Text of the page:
How to Blanch and Shock Vegetables in 3 Easy Steps
When cooks "blanch and shock" vegetables, they're partially cooking them and then cooling them quickly so they retain their color and crunch. We'll show you how shockingly easy it is to do.
Blanching and shocking can be used to partially cook and preserve the color and crunch of almost any vegetable. You can use blanched and shocked vegetables in salads, pasta dishes, and as appetizers with dips. You might also blanch and shock raw vegetables before canning, or freezing. This video for Chef John's Easy Broccoli Salad shows you the basic steps.
1. Get Your Hot and Cold Water Ready
Prepare a pot of boiling water and an ice bath (a large bowl full of ice and water). You can add salt to the boiling water if you wish — salt will permeate the outer walls of the vegetable being blanched and enhance the flavors — but salt also breaks down the vegetables over time and causes them to become mushy.
2. Boil (Blanch)
Place your vegetables into the boiling water, and keep the water at a consistent boil. Test the vegetables for doneness after a minute or so; vegetables should be tender but not mushy. To test larger vegetables like broccoli, insert a small sharp knife into the thick part of the stem. If the broccoli clings to the knife, it needs more time. If the knife slides in and out easily, the broccoli is ready to be shocked.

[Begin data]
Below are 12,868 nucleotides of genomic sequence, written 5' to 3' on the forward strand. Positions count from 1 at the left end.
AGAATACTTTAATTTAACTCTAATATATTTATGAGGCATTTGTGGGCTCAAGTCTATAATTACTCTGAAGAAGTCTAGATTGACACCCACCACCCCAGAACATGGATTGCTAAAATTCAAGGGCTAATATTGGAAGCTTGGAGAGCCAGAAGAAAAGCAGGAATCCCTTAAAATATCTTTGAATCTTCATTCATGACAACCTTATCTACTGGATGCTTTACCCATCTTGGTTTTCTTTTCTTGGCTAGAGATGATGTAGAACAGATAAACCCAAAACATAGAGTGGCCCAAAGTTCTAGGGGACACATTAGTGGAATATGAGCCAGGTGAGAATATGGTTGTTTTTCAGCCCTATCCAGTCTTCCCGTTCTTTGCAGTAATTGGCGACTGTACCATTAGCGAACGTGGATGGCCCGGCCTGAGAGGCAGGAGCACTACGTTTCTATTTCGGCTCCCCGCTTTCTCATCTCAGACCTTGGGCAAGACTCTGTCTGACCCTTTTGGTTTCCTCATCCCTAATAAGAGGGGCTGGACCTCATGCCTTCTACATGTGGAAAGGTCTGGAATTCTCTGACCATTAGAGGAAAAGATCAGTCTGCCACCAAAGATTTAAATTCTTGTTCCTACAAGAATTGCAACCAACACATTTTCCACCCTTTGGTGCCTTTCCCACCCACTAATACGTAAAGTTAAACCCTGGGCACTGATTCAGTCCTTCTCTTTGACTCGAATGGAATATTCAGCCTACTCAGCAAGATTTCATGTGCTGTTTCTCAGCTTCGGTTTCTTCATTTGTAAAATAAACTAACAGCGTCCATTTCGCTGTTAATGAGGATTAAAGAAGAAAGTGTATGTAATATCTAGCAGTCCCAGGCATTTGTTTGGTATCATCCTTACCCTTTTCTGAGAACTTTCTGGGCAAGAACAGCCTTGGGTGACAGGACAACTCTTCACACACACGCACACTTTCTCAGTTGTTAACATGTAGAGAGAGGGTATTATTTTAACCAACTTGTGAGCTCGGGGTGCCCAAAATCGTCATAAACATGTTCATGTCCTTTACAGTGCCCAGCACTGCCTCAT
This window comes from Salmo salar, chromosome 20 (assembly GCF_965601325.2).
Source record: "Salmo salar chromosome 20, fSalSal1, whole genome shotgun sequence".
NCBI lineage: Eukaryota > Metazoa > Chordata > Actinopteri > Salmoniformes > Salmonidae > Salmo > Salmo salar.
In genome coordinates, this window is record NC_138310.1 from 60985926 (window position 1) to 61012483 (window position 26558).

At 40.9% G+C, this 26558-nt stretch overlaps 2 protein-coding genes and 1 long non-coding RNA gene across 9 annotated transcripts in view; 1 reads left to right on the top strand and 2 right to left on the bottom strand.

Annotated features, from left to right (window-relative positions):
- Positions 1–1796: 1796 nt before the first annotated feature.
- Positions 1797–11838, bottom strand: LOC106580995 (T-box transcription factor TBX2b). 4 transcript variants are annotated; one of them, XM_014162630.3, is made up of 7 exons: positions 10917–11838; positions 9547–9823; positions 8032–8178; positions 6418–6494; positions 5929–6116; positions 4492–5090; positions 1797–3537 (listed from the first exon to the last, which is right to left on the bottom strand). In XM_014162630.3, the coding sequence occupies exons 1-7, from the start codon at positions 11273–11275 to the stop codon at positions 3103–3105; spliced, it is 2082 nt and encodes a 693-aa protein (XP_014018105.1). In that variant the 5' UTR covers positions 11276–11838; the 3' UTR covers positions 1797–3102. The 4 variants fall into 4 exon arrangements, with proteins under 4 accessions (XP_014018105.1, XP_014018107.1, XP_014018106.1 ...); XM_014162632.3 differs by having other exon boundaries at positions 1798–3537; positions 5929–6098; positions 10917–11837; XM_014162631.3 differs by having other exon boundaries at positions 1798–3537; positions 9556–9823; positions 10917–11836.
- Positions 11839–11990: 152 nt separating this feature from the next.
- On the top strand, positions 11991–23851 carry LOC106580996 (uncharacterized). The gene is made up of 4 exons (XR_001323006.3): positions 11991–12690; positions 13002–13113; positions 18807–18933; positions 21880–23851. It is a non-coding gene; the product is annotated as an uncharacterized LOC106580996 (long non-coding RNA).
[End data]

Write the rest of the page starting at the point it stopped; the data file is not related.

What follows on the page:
3. Cool (Shock)
When the vegetables are cooked but still crisp, quickly remove them from the boiling water with tongs or slotted spoon and plunge them into the ice bath. Immersing the vegetables in ice-cold water will halt the cooking process.
Important: Keep the vegetables in the ice water long enough for them to cool completely, then drain them well. If you remove the vegetables from the ice bath before they finish cooling, they will continue to cook from the inside out resulting in a mushy finished product.
How to Blanch and Shock Fruit
When you need to peel fruits with very thin skins, like tomatoes or peaches, you can use the blanch and shock method (without salt in the boiling water, of course). Blanching loosens the skin from the flesh, and shocking helps it to easily peel off. To help the process along, cut a shallow X in the bottom of the fruit (opposite the stem end) before blanching.
These articles go into more detail about how to use the blanch and shock method to peel tomatoes and peaches:
How to Use Blanched and Shocked Vegetables
These recipes give you ideas for using blanched vegetables: